Immediate annuities begin providing periodic benefit payments immediately after they are purchased. They are particularly attractive to people who retire and wish to convert savings and/or investment accounts into a guaranteed stream of income payments. Deferred annuities provide an initial period of time (following the purchase date) to fund the contract before payouts begin. This is known as the “accumulation period.” Premiums paid and interest earned during the accumulation period are credited by the insurer to the policy’s accumulation fund, and a minimum guaranteed interest rate is usually provided by the insurer during this period. Under a deferred annuity, the annuitant simply defers the beginning of payouts (“annuitization”) until some future date.
Federal law determines whether an annuity is considered “qualified” or “non-qualified.” Premiums paid into a qualified annuity are tax deductible (paid with pre-tax dollars). Taxes on those premiums, and on growth accumulated within the annuity, are deferred until funds are withdrawn. Premiums paid into a non-qualified annuity are not tax deductible. Taxes are deferred only on growth accumulated within the annuity.
Annuity contracts may be either single premium or installment premium. Single premium contracts require you to fully fund the annuity contract in one single premium payment. Installment premium contracts allow an annuity to be funded by means of premium payments over a period of time. Most often, installment premium annuities are also flexible premium contracts that allow you to pay as much as you desire whenever you choose, within specified limits.
A fixed annuity provides fixed-dollar income payments backed by the guarantees in the contract. For example, the company may guarantee that the interest rate on the funds accumulating in the policy will be at least three percent. Guarantees are based on conservative assumptions so that the company will be able to fulfill its promises and obligations regardless of economic conditions. In many instances, actual interest crediting rates may be greater than minimum guarantees; however, if you are shown any illustrations of how an annuity might grow in the future, you should keep in mind that the actual results may turn out to be better or worse than those shown in the illustrations. An annuity is classified as a variable if its value (during either the accumulation period or the payout period) is based directly on the performance of securities. In a variable annuity, funds are invested in securities such as stocks and unsecured bonds, which tend to fluctuate with economic conditions.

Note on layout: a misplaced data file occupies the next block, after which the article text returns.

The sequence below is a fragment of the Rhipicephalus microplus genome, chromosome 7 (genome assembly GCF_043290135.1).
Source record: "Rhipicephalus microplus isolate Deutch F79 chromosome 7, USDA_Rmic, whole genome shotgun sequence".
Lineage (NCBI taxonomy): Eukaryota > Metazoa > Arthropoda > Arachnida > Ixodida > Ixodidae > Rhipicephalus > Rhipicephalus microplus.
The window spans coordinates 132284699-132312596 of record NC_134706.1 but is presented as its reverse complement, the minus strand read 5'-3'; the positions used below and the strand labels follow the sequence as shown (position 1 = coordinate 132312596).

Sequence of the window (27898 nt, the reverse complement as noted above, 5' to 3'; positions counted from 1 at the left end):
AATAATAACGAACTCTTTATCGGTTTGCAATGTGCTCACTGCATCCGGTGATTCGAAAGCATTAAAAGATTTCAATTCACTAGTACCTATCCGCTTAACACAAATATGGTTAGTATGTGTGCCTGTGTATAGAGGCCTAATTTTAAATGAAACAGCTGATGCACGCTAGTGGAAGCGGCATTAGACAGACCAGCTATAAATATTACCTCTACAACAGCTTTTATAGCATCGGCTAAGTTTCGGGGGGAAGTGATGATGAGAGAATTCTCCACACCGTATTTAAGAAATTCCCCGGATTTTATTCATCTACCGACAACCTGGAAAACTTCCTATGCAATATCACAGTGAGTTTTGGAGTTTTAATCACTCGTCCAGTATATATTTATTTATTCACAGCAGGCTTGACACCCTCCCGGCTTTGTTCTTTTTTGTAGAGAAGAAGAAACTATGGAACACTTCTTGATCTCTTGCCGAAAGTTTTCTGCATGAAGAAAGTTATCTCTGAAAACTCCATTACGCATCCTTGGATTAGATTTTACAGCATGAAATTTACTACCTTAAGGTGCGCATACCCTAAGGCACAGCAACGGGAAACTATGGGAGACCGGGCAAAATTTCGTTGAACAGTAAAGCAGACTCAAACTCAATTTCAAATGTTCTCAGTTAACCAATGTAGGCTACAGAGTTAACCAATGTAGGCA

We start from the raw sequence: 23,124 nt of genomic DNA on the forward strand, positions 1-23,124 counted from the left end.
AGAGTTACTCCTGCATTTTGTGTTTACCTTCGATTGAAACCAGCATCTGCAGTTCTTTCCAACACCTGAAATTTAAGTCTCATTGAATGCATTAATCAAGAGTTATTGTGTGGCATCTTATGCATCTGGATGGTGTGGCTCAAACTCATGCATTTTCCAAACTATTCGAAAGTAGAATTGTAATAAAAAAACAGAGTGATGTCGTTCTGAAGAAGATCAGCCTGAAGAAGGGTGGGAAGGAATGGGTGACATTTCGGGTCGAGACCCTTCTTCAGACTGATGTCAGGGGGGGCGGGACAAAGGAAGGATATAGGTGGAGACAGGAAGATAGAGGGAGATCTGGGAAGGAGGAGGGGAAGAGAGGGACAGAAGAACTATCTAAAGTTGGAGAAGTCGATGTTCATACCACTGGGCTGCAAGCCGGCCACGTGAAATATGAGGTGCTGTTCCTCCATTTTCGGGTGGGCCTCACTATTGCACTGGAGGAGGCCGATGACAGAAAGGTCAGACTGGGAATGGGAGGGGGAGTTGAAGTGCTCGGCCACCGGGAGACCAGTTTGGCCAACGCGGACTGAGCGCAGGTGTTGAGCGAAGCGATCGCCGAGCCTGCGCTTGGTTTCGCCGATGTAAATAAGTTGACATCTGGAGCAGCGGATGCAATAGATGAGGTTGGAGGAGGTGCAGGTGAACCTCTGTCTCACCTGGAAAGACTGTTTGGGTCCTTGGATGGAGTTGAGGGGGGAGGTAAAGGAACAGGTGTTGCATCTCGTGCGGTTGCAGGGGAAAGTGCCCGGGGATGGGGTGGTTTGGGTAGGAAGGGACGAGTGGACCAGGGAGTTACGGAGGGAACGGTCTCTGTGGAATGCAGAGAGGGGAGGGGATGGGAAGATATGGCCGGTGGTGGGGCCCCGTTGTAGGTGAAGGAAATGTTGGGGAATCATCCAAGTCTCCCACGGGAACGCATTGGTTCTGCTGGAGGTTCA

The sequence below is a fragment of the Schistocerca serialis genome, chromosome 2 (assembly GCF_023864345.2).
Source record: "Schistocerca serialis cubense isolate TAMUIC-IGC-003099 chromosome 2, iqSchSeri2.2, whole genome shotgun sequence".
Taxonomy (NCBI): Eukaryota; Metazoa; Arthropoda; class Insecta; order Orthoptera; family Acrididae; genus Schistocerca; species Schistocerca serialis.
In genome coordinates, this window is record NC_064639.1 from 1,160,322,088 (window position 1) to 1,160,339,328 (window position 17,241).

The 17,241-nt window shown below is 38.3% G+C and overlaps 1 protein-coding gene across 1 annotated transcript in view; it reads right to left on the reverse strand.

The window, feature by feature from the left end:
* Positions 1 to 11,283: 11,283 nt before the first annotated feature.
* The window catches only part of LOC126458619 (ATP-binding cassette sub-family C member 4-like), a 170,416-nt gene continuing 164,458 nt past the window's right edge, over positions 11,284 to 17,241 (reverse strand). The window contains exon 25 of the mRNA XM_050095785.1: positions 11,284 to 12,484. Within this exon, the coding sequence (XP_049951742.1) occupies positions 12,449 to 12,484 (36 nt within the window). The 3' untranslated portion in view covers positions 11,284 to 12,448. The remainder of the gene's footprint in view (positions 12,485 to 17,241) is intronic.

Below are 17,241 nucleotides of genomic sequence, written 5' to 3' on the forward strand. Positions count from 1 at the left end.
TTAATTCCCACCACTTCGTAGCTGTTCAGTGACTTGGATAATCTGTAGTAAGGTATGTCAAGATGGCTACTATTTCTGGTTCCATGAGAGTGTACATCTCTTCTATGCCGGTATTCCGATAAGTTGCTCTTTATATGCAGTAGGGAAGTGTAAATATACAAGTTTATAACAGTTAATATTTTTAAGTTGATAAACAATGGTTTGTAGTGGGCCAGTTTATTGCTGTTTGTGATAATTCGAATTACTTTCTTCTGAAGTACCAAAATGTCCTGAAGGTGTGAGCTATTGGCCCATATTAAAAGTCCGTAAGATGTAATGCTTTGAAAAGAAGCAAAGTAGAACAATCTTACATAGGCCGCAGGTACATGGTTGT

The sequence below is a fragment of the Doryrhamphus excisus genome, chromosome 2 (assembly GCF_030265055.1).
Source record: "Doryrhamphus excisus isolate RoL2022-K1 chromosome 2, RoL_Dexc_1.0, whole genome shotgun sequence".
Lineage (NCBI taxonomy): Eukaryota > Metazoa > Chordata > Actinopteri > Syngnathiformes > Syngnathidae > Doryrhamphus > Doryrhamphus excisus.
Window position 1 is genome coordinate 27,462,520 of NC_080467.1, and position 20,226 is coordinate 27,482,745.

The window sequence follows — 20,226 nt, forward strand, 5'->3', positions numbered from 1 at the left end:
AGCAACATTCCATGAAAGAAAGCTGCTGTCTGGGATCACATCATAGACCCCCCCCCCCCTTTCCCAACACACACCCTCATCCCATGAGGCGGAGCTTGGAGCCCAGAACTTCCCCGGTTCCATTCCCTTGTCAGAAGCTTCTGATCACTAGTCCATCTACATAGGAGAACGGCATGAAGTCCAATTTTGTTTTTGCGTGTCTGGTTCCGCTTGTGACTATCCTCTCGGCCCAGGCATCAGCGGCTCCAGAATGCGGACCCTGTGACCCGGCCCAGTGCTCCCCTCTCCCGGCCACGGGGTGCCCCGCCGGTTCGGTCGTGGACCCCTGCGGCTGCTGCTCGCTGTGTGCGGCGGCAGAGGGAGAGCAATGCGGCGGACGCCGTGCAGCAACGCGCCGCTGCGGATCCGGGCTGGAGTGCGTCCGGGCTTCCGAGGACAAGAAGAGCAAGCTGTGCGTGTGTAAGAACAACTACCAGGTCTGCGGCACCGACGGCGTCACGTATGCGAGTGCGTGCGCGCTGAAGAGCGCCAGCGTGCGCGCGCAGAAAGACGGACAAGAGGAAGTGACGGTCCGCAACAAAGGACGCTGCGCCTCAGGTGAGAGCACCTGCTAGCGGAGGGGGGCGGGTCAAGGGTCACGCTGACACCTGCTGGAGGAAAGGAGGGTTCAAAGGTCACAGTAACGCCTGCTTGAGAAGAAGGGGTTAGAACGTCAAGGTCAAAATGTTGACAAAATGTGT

As a result, the value of a variable annuity depends upon the value of those underlying securities. You, the owner or “annuitant,” bear the investment risk as the value of the annuity rises and falls with the investment performance of the underlying securities. Within a variable annuity, invested funds are held in the annuity’s “separate account.” If you are thinking about buying a variable annuity, you should be especially careful in making sure that it suits your needs and risk tolerance.
The North Carolina Department of Insurance and the U.S. Securities and Exchange Commission regulate companies authorized to sell variable annuities in North Carolina. Licensed life insurance agents, banks and brokerage houses that sell variable annuities must also hold a securities license.
The accumulation value of the annuity is based upon the increase or decrease of a specified index (such as a stock index). The calculations used to determine this value may differ for each product. The policy will usually specify a guaranteed minimum interest rate for fund accumulation.